P&G, whose products include Tide detergentand Duracell batteries, is contemplating the shape and size of the $3-billion (Rs 16,000-crore) contracts that it awarded in 2003 to EDS, which is now owned by HP. People familiar with the US-based company's plans said the reason for P&G's rethink is that it wants to have direct control over crucial portions of the technology piece with implications for its competitive positioning.
While P&G's move does not indicate a trend against outsourcing, the fact that a major technology spender is considering such a move is not good news for India's IT industry, which is forecast to grow just 12-14% in 2013-14.
So far, the part US government-owned General Motors and credit card company American Express are the only other big MNCs that have taken outsourced work back inhouse.
P&G's decision to explore the possibility of reducing outsourcing comes at a time India's $76-billion (Rs 4-lakh crore) IT exports sector is facing uncertainties in the US, its biggest market that contributes about 60% of revenues.
Amount of Work to be Shifted Undecided
"P&G relies on a global network of strategic partnerships. The work evolves regularly to best meet the needs of our business, and ultimately, our consumers. Given the vast and varied relationships, we do not comment or speculate on specific partner contracts or negotiations," a P&G spokeswoman told ET.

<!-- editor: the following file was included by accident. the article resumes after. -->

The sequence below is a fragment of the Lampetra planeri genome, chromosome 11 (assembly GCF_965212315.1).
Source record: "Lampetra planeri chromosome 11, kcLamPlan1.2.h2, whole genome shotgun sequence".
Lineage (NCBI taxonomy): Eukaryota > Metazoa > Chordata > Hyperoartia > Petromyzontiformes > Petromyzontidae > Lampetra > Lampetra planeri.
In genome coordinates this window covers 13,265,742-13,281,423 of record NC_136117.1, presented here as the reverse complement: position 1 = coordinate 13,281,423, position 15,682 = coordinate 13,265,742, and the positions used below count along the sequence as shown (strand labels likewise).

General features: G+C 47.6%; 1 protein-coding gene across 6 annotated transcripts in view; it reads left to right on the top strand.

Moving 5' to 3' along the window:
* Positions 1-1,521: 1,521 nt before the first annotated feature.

A person familiar with the ongoing contract renewal negotiations - Tata Consultancy Services, Infosys and Wipro are in the running for deals - said the final percentage of work to be shifted inhouse is yet to be determined. Only a small portion of finance and accounting-related BPO work had been awarded so far, to EDS.
Contracts worth nearly $100 billion (nearly Rs 5,40,000 crore) are up for renewal this year, according to outsourcing consultancy Everest Group, and companies such as Tata Consultancy Services, Infosys, Wipro, Cognizant and HCL Technologies are hoping to wrest away chunks of the deals from multinational incumbents, including HP, IBM and Accenture.
A senior sourcing advisory executive said that as the multi-billion dollar technology contracts outsourced in 2000-03 come up for renewal, some companies are not averse to revisiting the 'build versus buy' proposition, especially as enterprise technology is changing rapidly and external service providers too are going through a learning curve.